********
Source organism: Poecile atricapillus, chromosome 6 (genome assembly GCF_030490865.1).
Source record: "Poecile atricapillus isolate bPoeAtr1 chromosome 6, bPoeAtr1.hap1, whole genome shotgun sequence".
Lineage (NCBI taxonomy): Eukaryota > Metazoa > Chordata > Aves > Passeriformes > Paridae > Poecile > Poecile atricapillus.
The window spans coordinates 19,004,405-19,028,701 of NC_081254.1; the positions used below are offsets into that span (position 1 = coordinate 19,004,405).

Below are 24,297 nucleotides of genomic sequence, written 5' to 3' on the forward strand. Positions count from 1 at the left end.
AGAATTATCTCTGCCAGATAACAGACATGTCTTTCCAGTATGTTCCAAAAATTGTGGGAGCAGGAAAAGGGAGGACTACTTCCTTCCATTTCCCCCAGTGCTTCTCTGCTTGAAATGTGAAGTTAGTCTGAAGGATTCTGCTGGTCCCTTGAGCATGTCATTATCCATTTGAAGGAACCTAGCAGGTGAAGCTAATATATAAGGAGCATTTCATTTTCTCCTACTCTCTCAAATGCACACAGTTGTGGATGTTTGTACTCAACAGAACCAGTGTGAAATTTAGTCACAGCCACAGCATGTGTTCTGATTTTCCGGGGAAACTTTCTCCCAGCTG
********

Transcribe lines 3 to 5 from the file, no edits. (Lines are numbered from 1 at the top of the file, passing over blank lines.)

Lineage (NCBI taxonomy): Eukaryota > Metazoa > Chordata > Aves > Passeriformes > Paridae > Poecile > Poecile atricapillus.
The window spans coordinates 19,004,405-19,028,701 of NC_081254.1; the positions used below are offsets into that span (position 1 = coordinate 19,004,405).

Below are 24,297 nucleotides of genomic sequence, written 5' to 3' on the forward strand. Positions count from 1 at the left end.